There’s a baby girl with enormous eyes like blue marbles strapped beside me in the golf cart. We’re in Saline, Louisiana, a tiny map speck in the sand hills northeast of Natchitoches, about to be whisked through 212 acres of pristine old-growth forest.
I’m momentarily startled. Then enchanted. And finally, curious.
The driver, Bayli Brossette, is mom to this tiny charmer, named Clovis. Turns out rosy-cheeked Clovis accompanies her mother on all her excursions. The year-old tot has become an effective poster child for Briarwood Nature Preserve on social media, and a sought-after plus-one on outings through this secret, wild expanse.
Briarwood dates to 1859 and was the family homestead of Caroline Dormon until it passed after her 1971 death into the hands of her namesake foundation. Dormon was a pioneer—a naturalist, author, artist, and the first woman to be hired by the U.S. Forest Service. She dedicated her life to the conservation of Louisiana’s old-growth forests, and she was instrumental in persuading state and federal leaders to establish Kisatchie National Forest, in which Briarwood sits.
Brossette, twenty-five, is only the third—and by far the youngest—steward of the preserve, appointed in December 2021 after she found the job while scrolling Facebook. Along with her husband, Travis, thirty-one, and Clovis, she lives on site in a 1970s house they’re updating.
“We were a package deal,” Brossette says. “Travis does manual labor, chainsaws, and tractors. I do tours, outreach, and fundraising.” Together, they’re infusing fresh energy into Briarwood, especially into its Bay Garden, which is home to a collection of rare, historic Louisiana irises, including some that date back to the early 1900s.
The Bay Garden sustained extensive damage during a 2019 tornado. Last fall, Brossette began the work of restoring the two-thousand-square-foot garden with the help of some forty-five volunteers, mostly high school students. The volunteers remove soil, plants, and debris from the beds, separating individual iris rhizomes. Next, new soil is enriched with old soil, and the irises are replanted. The final step is fertilization. Mother Nature handles the rest. Brossette is throwing a picnic party to unveil the in-progress garden on April 20, dubbing 2024 “the Year of the Iris.”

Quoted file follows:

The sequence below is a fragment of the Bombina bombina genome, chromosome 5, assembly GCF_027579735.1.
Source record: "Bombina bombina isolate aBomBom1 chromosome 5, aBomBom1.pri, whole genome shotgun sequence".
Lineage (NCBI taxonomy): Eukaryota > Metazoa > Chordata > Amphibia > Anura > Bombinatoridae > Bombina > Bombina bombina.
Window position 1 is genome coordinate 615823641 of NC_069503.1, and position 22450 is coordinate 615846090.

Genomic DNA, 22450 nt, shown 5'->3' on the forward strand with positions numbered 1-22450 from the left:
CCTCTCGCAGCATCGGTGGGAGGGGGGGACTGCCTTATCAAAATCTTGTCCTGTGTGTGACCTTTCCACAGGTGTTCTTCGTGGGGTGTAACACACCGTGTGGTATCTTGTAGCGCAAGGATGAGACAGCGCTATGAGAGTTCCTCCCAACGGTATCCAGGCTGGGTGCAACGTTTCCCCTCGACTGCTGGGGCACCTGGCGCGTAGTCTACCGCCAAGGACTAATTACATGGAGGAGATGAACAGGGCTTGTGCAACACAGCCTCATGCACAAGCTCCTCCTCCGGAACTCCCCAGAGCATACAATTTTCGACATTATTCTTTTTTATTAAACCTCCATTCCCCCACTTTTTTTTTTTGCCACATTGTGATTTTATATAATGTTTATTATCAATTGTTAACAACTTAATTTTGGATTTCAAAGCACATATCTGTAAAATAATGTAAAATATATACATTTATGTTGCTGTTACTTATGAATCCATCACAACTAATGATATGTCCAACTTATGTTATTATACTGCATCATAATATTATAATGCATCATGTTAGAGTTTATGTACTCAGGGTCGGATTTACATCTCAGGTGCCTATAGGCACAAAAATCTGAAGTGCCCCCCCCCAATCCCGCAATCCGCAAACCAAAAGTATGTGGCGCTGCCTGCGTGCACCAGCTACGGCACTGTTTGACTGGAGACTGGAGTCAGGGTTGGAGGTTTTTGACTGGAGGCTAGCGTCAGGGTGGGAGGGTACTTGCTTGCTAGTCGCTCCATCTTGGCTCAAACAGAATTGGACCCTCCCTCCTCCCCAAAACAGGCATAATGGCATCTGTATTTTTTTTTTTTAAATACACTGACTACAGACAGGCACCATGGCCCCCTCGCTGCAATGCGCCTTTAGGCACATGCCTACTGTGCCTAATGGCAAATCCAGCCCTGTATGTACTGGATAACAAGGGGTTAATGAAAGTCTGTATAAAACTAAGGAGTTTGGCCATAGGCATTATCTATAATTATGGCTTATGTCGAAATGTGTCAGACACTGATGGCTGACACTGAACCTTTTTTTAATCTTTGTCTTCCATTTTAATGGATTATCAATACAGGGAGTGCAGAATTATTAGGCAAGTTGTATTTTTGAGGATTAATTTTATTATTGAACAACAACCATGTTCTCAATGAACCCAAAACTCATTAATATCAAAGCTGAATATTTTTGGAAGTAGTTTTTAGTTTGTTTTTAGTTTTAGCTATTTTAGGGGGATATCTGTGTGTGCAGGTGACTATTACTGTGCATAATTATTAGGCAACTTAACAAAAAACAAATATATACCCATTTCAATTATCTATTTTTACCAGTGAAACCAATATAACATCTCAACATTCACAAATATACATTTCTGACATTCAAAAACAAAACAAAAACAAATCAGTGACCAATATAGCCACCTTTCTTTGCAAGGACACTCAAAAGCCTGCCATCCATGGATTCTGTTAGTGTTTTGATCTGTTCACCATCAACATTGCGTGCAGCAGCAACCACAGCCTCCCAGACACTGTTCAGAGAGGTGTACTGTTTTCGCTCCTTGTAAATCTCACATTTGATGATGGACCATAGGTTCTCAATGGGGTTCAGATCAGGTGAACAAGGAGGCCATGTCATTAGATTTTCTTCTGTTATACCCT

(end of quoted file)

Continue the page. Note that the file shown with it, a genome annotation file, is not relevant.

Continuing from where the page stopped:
“This is delicate work because within the twenty-nine beds, there are more than 150 different cultivars of irises, some only existing at Briarwood,” Brossette explains. “Because the work has to be done when irises are not blooming, we have to make sure those rhizomes stay in their beds to ensure they are not misplaced so we can identify them later on.”
Brossette expects completion of the Bay Garden restoration by 2025. In the meantime, dogwoods, native orchids, mountain laurels, and pitcher plants will bloom in spring, and they are the main attraction at Briarwood. Family-friendly tours are available by appointment year-round and garner a mix of nature-loving folks. Brossette is adding insect, history, and wildlife programs to lure a younger crowd. “Clovis and I are always game for a ride.”
Brossette is a local girl, raised in the nearby woods of Chestnut, who won numerous forestry competitions while a state officer for the Future Farmers of America during high school. Though her college degree is in criminal justice, her heart is now firmly planted at Briarwood. “I don’t plan to leave until I’m too feeble to work,” she says with a laugh.
Clearly, Clovis, like her mom, loves being outdoors. The only time she cried during my ninety-minute tour was when we briefly stepped inside Dormon’s log cabin. Though built in 1951, the primitive structure looks like something from the late 1800s. It houses Dormon’s collection of books, journals, furniture, and paintings.
Dormon lived at Briarwood with her sister, Virginia, from 1917 until both of their deaths decades later. Though she never married nor had children, I think she’d be as captivated as I am by the youthful family ushering in a new era at her beloved home.
Back outside, Clovis quieted, flashing a gummy pink smile at the sun.
Suzanne Wright has written for Arizona Highways, Atlanta Magazine, Hunt & Fish, National Geographic Traveler, and USA Today.